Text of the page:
Hans Rooding’s soccer philosophy is simple.
He believes the game should be entertaining to watch and he believes players should be given creative freedom and think for themselves
A lifelong coach who grew up in the Netherlands, Rooding now brings his free-flowing brand of soccer to Corvallis High School, where he will try to help the Spartans’ girls program continue their recent run of success.
Rooding has been tabbed to replace former Corvallis coach Kelli Rice, who led the Spartans to the 5A state semifinals in 2018 and the quarterfinals last season before stepping down to spend more time with her family.
“We wanted to make sure we brought in somebody who knew the game and is a student of the game, and Hans is clearly that,” Corvallis athletic director Salvador Munoz said. “You can just tell he has this passion for the game.”
Rooding was the head coach of the CHS boys junior varsity team last season, and has been an assistant in the boys program for several years. But his coaching experience spans far beyond his recent work in the Willamette Valley.
“I’ve been coaching my whole life — I don’t know anything else,” Rooding said.
Rooding moved to Corvallis in 2017 after nearly three decades of coaching at his hometown club, Groen Wit ‘62, in Apeldoorn, Netherlands. He played there from the time he was child until 2001, and continued playing with its veterans team until 2007.
But Rooding suffered a serious knee injury when he was 16 that ruined his ambitions of playing the sport at a higher level. He has spent most of his life since then coaching at various age levels within the club while also playing as often as his knee would allow.
The amateur soccer system in Europe differs from that in America in the sense that there is almost zero emphasis on school or university soccer in Europe. Groen Wit ‘62 plays in the fourth Division of Dutch soccer and features 12 seniors teams and 10 junior teams.
“I’m a pretty loyal guy, I stayed with the club my whole life and I’ve coached a lot and coached a lot of different ages,” Rooding said.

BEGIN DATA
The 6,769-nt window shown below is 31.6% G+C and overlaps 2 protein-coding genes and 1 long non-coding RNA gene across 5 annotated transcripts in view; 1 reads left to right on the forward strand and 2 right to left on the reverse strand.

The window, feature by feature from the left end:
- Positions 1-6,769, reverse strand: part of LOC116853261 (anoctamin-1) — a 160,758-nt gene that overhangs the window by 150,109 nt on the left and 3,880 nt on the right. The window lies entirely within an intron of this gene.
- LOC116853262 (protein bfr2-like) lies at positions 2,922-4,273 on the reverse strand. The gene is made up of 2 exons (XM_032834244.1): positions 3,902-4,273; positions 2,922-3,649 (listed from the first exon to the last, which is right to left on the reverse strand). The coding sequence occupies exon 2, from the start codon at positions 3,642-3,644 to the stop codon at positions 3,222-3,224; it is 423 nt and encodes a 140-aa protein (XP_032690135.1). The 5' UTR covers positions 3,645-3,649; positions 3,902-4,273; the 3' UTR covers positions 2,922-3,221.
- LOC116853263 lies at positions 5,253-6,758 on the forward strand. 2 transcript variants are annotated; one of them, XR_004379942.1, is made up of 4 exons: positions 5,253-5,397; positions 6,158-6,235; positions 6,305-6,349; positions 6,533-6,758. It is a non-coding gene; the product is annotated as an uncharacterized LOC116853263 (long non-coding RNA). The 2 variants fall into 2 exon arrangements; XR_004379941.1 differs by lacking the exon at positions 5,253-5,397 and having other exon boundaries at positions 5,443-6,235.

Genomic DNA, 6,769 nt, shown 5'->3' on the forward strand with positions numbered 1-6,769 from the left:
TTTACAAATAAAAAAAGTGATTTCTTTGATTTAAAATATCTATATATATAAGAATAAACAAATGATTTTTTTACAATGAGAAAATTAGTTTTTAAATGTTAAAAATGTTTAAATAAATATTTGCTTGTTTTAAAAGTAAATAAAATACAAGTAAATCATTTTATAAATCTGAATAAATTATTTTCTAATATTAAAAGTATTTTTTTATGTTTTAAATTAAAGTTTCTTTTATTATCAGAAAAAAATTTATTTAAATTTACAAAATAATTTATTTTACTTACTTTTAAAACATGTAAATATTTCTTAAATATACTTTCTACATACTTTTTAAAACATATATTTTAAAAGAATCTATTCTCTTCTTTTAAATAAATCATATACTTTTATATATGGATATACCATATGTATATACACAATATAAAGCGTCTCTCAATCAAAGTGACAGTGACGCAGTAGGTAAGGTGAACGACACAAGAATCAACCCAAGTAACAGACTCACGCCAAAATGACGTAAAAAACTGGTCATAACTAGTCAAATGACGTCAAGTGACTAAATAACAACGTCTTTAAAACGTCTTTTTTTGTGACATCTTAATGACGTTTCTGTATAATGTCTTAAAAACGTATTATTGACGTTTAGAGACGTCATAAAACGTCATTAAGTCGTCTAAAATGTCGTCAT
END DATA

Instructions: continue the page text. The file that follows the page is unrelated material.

When he arrived in Corvallis, Rooding quickly got involved with the Corvallis Soccer Club, where he coached a variety of age groups. The following fall, he began coaching alongside CHS boys head coach Chad Foley and helped lead the Spartans to the 2018 state title.
“The key piece for me is that he can build a relationship with students, and that is huge,” Munoz said. “I feel like the girls are going to buy into what he brings to the table.”
Rooding is set to inherit a Spartans team that is loaded with talented returners. CHS won the Mid-Willamette Conference in 2019 and racked up the third-most goals in the state. From that group, the Spartans will bring back Anna Dazey and Camryn Pugh, both of whom were second team all-league selections last fall. Sara Matsuba and Ellie Hintzman each earned honorable mention honors and are also set to return.
All that attacking talent should blend well with Rooding’s tactical philosiphy, which is based on the stylish way the Dutch national teams have played soccer for decades. He believes in using as much of the field as possible and typically deploys a 4-3-3 formation that allows the wingers to create space.
“My coaching style is, I believe most of my work is being done at practice,” Rooding said. “I don’t believe so much in me being a game-changer; once the game starts, I let the players just execute what they’ve learned up to the moment… I am a very calm coach during games, but I am a very passionate coach when it comes to practice. I always ask 100 percent out of my players because I push them as hard as I can."
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